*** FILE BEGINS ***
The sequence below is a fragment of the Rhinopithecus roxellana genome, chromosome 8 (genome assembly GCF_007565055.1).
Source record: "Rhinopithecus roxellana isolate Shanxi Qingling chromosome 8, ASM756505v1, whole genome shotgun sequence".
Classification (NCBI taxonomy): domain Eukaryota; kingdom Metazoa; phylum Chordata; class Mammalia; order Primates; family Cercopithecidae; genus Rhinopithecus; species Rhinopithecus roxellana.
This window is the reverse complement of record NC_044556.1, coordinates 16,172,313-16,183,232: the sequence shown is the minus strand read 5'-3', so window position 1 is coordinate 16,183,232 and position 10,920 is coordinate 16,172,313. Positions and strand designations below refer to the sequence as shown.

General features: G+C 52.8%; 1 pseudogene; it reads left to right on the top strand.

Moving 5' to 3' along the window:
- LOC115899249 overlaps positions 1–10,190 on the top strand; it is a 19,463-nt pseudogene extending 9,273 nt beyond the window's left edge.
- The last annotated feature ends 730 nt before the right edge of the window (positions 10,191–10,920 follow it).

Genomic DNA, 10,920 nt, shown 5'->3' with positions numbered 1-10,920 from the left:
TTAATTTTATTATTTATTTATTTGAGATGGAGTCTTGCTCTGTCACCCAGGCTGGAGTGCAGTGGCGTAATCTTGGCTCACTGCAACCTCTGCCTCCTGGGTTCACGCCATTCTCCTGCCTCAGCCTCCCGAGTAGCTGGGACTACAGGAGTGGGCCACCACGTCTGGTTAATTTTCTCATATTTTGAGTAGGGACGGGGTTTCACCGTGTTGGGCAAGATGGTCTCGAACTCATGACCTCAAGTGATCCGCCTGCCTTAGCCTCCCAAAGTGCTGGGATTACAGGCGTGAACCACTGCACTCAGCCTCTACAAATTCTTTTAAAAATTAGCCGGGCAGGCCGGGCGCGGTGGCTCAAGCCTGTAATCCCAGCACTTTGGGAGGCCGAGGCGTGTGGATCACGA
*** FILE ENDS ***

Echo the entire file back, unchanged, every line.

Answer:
The sequence below is a fragment of the Rhinopithecus roxellana genome, chromosome 8 (genome assembly GCF_007565055.1).
Source record: "Rhinopithecus roxellana isolate Shanxi Qingling chromosome 8, ASM756505v1, whole genome shotgun sequence".
Classification (NCBI taxonomy): domain Eukaryota; kingdom Metazoa; phylum Chordata; class Mammalia; order Primates; family Cercopithecidae; genus Rhinopithecus; species Rhinopithecus roxellana.
This window is the reverse complement of record NC_044556.1, coordinates 16,172,313-16,183,232: the sequence shown is the minus strand read 5'-3', so window position 1 is coordinate 16,183,232 and position 10,920 is coordinate 16,172,313. Positions and strand designations below refer to the sequence as shown.

General features: G+C 52.8%; 1 pseudogene; it reads left to right on the top strand.

Moving 5' to 3' along the window:
- LOC115899249 overlaps positions 1–10,190 on the top strand; it is a 19,463-nt pseudogene extending 9,273 nt beyond the window's left edge.
- The last annotated feature ends 730 nt before the right edge of the window (positions 10,191–10,920 follow it).

Genomic DNA, 10,920 nt, shown 5'->3' with positions numbered 1-10,920 from the left:
TTAATTTTATTATTTATTTATTTGAGATGGAGTCTTGCTCTGTCACCCAGGCTGGAGTGCAGTGGCGTAATCTTGGCTCACTGCAACCTCTGCCTCCTGGGTTCACGCCATTCTCCTGCCTCAGCCTCCCGAGTAGCTGGGACTACAGGAGTGGGCCACCACGTCTGGTTAATTTTCTCATATTTTGAGTAGGGACGGGGTTTCACCGTGTTGGGCAAGATGGTCTCGAACTCATGACCTCAAGTGATCCGCCTGCCTTAGCCTCCCAAAGTGCTGGGATTACAGGCGTGAACCACTGCACTCAGCCTCTACAAATTCTTTTAAAAATTAGCCGGGCAGGCCGGGCGCGGTGGCTCAAGCCTGTAATCCCAGCACTTTGGGAGGCCGAGGCGTGTGGATCACGA